There was the face of one woman in that room that could quash all the misgivings that one has about Malala Yousafzai's "backstory". No, it wasn't 16-year-old Malala's herself; it was her mother's. Minutes after Malala began her magnificent speech at the United Nations General Assembly on July 12, the camera cut to the face of her proud parents. Her father smiled like a man who had won a battle he had fought his entire life. Her mother, in her plain white dupatta and light green shalwar kameez, sat next to him wiping a tear that fell out of her right eye.
Since October 9, 2012, one of the many dark days in Pakistani history, we have heard as many views on Malala as we have avenues of information — newspapers, television shows, social media, etc.
The dominant view seems to be "she's too confident to be doing this on her own, somebody must be supporting her".
But on July 12, when a young Pakistani woman wowed the entire world by her simple yet powerful views, I let go of trying to look logically at the other view — I saw the tear that fell out of Malala's mother's eye and I felt what had caused it.
Malala's mother, purported to be a CIA agent, was crying because the little girl who she had carried in her womb for nine months and nurtured for 15 years was finally able to speak with her characteristic vigour after surviving a bullet to her head. Ask a mother what that must feel like. Ask her if she would still care for a damned foreign agency when her own flesh and blood is battling for life. It wouldn't be so hard for us to believe in Malala's magnificence if we were a nation of people who stood up when we felt the pain of being snatched of something we hold in high esteem.
There is a lot to be taken away from Malala's story — from the day she spoke out, to the day she was shot until the day she told the UN what a simple Pakistani woman can achieve given some confidence by her near and dear ones.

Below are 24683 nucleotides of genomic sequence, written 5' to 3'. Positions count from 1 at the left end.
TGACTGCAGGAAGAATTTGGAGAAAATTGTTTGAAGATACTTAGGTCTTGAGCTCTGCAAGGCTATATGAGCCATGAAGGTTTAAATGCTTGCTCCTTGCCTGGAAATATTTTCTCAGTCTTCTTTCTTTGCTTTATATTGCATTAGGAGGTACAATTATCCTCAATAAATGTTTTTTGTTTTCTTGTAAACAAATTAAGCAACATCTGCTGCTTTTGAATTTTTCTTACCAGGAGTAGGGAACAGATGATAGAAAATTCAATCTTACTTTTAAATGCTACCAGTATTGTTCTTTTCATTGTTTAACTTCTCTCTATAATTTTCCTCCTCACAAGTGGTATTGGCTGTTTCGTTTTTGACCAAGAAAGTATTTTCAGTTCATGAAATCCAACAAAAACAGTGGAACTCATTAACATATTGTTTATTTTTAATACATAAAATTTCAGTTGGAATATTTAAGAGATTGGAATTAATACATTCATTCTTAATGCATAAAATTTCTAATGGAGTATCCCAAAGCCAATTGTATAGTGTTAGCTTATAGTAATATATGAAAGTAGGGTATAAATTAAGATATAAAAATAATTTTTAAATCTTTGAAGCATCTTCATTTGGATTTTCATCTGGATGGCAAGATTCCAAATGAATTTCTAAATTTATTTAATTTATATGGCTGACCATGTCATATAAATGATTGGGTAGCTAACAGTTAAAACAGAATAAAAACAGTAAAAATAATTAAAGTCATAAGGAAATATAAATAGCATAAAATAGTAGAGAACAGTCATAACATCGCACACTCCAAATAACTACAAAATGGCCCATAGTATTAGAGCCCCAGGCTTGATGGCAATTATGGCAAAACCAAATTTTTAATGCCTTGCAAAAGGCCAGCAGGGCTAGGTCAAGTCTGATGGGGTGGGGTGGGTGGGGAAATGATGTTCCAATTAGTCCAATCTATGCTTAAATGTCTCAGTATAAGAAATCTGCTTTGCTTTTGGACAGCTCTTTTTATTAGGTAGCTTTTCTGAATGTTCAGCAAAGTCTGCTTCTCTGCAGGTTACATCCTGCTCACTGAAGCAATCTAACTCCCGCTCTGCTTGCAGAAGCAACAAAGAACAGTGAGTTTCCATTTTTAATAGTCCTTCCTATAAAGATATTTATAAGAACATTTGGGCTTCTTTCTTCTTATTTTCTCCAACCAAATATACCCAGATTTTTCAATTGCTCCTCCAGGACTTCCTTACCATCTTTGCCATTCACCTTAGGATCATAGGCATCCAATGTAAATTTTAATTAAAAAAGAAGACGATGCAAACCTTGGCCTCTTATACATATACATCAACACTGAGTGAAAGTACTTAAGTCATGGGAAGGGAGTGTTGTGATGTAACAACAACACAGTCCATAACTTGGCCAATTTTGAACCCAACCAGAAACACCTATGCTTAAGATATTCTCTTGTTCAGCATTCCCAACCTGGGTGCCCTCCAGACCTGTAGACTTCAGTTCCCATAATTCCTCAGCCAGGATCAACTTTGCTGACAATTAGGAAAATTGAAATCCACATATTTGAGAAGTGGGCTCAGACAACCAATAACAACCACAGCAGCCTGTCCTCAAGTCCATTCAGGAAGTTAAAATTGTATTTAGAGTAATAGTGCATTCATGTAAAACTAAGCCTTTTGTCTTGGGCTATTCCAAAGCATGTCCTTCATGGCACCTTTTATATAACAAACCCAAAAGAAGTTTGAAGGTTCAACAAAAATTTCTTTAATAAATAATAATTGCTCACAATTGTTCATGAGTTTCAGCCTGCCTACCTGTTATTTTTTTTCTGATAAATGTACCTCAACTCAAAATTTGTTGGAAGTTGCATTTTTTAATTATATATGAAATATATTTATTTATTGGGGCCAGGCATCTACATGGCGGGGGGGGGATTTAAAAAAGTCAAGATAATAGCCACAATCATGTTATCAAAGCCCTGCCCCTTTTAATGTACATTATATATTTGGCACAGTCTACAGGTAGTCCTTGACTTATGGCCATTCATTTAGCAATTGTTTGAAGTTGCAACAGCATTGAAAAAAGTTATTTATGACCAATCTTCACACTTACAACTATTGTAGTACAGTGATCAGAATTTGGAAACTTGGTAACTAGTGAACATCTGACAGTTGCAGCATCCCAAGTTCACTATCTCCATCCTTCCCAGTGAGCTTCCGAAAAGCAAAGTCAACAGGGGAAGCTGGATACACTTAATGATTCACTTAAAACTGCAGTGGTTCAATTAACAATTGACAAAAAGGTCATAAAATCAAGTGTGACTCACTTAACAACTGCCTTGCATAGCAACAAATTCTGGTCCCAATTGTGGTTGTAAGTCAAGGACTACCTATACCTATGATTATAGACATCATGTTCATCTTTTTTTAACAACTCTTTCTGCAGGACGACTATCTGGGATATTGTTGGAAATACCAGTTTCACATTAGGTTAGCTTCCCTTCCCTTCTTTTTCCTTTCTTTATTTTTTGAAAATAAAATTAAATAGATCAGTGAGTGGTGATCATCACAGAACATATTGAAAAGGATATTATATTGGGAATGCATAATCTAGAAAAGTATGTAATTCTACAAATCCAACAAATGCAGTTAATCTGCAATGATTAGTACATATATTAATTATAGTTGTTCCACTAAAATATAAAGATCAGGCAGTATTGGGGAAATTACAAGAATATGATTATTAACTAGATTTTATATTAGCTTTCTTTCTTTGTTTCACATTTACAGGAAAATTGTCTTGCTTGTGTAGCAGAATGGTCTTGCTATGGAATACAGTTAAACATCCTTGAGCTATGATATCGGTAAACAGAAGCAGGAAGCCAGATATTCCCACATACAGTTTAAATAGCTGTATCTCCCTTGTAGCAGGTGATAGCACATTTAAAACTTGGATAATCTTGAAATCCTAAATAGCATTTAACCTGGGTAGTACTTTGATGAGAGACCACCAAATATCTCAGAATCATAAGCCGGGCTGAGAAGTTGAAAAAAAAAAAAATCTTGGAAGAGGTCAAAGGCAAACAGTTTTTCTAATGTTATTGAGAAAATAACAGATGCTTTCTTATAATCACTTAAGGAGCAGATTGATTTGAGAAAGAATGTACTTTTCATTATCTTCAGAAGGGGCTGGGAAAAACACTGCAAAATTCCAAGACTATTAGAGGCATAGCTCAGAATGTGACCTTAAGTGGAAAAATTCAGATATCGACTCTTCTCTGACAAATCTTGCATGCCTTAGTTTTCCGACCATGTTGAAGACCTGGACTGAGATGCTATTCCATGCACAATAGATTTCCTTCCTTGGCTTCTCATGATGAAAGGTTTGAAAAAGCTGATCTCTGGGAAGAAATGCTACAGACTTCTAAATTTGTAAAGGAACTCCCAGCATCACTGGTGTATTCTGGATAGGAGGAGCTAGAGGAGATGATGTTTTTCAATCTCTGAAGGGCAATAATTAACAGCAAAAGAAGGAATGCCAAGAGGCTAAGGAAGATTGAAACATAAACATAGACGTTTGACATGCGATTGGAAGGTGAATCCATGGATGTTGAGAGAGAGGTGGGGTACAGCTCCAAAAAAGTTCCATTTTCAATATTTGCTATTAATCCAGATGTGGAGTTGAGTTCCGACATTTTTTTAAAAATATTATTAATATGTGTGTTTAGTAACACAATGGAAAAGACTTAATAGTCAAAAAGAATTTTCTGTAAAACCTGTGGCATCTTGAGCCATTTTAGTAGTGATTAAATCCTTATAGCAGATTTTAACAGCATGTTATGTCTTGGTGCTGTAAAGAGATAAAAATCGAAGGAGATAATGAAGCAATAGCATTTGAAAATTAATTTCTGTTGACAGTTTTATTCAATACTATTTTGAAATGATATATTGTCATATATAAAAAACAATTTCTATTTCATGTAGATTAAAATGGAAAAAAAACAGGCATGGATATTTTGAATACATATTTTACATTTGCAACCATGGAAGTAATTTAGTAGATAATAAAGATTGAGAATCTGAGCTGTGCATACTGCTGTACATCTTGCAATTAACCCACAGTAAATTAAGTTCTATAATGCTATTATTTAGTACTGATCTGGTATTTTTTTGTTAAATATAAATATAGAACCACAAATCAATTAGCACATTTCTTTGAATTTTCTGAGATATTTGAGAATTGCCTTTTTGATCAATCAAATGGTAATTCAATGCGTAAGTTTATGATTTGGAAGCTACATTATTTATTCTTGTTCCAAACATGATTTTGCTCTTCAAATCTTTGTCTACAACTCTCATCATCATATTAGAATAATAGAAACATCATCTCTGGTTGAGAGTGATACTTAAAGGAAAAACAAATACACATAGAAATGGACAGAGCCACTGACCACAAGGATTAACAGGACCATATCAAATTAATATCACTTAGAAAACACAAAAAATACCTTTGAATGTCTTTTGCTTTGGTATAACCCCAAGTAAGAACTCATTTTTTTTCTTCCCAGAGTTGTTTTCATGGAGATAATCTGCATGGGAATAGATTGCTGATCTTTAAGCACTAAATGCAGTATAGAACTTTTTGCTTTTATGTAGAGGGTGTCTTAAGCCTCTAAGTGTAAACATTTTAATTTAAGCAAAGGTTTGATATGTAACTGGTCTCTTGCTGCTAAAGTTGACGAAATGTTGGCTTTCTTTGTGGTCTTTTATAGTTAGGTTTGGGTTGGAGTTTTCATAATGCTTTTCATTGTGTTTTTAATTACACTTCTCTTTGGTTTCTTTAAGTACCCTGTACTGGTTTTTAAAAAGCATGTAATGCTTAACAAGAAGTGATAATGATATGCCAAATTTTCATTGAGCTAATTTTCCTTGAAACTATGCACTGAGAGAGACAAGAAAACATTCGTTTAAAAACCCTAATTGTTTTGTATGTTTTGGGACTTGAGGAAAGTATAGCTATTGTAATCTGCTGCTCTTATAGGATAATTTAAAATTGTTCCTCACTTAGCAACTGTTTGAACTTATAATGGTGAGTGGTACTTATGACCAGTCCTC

The bias against women is so strongly ingrained in our heads that our nation can hardly believe in a confident woman who actually wants the best for this country. In Pakistan, you cannot be a well-wishing female citizen until you're acquiescent and respectful of "social norms", no matter how much they pull you down.
This is the same attitude that a whole line of amazing Pakistani women have had to battle, from Benazir Bhutto to Asma Jahangir to Sherry Rehman to Mukhtaran Mai to Sharmeen Obaid-Chinoy. Each one of these educated, empowered and accomplished women has, at one point or the other, been named an agent for an ill-meaning cause, agents who are out to destabilise Pakistan for money.
In actuality, all they were out to do is destabilise the ridiculously skewed representation of men compared with women in Pakistan. They are such evil "ladies" because they refuse to silently obey and follow the patriarchy that continues to grip our society.
Dear Pakistanis, for a change, believe in one of your own. Accept her as the extraordinary Pakistani that she is. Love her and respect her. Don't let her gender get in the way of that. Don't translate her message of peace as 'western'; it is universal. - The Express Tribune